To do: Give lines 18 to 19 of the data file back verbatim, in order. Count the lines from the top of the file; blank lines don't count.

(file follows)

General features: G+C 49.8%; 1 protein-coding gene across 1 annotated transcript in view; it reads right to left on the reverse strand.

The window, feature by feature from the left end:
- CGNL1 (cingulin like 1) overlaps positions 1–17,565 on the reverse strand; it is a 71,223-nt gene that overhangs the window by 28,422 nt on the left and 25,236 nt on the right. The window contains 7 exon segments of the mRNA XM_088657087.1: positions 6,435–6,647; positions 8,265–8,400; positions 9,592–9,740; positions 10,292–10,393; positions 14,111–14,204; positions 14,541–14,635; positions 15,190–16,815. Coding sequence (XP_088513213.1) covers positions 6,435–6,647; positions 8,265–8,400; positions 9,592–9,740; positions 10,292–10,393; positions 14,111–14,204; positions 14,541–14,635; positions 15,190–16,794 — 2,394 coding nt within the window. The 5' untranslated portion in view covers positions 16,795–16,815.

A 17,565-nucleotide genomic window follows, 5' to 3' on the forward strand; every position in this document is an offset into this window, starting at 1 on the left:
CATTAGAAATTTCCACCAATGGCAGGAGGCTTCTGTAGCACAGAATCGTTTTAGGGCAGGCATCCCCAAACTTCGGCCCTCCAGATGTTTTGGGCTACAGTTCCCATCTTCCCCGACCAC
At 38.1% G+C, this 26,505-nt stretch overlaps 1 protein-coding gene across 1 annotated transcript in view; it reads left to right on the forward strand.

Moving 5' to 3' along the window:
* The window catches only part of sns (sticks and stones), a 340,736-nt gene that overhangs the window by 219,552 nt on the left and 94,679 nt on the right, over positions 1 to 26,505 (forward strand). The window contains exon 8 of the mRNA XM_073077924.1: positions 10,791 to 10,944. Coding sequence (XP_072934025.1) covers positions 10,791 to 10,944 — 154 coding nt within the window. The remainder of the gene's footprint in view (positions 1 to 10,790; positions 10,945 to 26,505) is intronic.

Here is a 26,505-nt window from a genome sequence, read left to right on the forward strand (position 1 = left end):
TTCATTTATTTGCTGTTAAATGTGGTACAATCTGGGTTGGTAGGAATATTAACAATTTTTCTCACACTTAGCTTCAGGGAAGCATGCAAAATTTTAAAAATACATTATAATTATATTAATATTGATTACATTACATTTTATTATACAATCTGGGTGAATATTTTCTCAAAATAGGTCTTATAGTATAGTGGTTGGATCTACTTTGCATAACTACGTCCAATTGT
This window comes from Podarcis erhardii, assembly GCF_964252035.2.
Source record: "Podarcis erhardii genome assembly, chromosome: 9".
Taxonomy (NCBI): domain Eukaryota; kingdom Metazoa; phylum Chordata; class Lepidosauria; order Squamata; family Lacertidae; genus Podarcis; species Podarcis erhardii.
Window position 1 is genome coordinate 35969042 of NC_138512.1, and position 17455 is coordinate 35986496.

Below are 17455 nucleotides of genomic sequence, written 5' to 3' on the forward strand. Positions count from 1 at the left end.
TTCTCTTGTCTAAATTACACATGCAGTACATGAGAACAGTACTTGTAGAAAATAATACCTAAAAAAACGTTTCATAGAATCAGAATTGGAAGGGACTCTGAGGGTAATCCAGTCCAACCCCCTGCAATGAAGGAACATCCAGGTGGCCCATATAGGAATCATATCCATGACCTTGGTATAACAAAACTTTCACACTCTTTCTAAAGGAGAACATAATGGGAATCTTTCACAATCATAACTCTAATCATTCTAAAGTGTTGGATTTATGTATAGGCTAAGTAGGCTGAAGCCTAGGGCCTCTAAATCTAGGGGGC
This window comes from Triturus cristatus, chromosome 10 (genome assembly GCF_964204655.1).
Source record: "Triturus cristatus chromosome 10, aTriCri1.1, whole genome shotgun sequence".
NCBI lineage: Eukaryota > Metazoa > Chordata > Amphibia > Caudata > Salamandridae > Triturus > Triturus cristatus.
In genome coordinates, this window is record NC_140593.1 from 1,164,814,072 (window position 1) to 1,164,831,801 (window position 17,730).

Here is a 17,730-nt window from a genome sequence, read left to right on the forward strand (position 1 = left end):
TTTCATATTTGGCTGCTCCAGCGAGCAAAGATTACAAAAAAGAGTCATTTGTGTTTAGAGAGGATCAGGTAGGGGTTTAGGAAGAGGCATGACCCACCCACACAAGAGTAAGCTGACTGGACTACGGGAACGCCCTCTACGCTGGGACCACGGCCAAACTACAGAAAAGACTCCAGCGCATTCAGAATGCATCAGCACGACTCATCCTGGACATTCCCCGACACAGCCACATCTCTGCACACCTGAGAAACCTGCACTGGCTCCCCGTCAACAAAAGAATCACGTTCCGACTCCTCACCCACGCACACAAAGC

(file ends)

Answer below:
Source record: "Triturus cristatus chromosome 10, aTriCri1.1, whole genome shotgun sequence".
NCBI lineage: Eukaryota > Metazoa > Chordata > Amphibia > Caudata > Salamandridae > Triturus > Triturus cristatus.